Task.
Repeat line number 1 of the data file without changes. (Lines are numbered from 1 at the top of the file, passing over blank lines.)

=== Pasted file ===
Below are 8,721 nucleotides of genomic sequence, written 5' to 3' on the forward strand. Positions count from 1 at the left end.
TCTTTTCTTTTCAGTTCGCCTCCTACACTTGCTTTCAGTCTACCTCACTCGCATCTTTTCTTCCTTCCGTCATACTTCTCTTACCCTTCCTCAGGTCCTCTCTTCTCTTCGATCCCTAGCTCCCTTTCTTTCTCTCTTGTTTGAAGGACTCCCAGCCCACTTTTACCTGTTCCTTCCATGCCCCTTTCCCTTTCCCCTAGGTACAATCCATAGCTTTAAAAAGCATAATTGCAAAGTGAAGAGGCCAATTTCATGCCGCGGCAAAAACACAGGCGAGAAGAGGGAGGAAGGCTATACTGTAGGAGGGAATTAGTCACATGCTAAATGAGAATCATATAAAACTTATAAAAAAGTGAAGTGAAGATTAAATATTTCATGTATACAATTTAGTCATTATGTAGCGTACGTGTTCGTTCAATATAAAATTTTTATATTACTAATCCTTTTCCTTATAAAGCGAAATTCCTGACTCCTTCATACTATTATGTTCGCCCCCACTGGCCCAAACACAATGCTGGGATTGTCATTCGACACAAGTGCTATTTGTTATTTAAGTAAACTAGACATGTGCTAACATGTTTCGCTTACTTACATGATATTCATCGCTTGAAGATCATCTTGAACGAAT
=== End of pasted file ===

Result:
Below are 8,721 nucleotides of genomic sequence, written 5' to 3' on the forward strand. Positions count from 1 at the left end.